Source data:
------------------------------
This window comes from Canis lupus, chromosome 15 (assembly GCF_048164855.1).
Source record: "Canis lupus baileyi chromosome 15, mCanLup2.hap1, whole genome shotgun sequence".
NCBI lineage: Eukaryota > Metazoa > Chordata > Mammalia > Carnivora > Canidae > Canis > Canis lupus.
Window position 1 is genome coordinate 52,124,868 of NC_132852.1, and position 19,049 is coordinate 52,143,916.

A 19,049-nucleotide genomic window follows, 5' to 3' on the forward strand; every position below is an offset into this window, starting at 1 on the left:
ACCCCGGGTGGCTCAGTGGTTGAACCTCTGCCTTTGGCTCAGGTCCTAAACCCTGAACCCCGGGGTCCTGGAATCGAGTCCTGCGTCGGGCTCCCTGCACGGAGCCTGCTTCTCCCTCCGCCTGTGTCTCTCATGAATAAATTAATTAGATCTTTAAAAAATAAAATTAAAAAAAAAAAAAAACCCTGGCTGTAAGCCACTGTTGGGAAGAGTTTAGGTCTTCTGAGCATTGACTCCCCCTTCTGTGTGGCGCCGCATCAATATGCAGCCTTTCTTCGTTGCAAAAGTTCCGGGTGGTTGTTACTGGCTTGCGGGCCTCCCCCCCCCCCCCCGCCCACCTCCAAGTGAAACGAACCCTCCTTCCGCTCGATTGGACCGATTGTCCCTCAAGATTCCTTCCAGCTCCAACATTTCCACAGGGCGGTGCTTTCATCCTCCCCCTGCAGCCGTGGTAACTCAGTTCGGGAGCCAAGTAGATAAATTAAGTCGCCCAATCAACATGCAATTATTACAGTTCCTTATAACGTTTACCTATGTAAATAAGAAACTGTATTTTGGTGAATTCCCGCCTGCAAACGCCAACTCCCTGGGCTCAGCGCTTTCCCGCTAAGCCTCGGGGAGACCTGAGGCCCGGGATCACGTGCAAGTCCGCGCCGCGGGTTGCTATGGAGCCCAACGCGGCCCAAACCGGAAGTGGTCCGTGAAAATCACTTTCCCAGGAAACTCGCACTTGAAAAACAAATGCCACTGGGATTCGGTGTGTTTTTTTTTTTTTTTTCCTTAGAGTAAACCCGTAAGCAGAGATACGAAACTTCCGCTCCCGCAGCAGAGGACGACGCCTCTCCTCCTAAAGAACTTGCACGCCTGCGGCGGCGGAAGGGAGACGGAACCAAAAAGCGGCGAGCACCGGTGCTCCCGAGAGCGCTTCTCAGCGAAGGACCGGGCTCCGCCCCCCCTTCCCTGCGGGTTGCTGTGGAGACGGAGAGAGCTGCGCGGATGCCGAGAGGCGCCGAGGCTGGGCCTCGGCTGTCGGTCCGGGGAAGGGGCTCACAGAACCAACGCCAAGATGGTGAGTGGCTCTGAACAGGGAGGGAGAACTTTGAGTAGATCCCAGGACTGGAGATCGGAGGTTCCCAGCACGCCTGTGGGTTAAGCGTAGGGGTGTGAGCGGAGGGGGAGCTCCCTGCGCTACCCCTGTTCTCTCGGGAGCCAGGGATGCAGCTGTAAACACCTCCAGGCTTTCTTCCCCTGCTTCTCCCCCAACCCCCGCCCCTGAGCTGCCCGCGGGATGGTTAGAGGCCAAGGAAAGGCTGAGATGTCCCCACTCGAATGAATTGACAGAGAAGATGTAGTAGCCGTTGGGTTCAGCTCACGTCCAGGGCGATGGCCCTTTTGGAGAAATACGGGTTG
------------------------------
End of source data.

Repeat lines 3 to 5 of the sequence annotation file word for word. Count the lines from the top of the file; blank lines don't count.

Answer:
NCBI lineage: Eukaryota > Metazoa > Chordata > Mammalia > Carnivora > Canidae > Canis > Canis lupus.
Window position 1 is genome coordinate 52,124,868 of NC_132852.1, and position 19,049 is coordinate 52,143,916.

A 19,049-nucleotide genomic window follows, 5' to 3' on the forward strand; every position below is an offset into this window, starting at 1 on the left: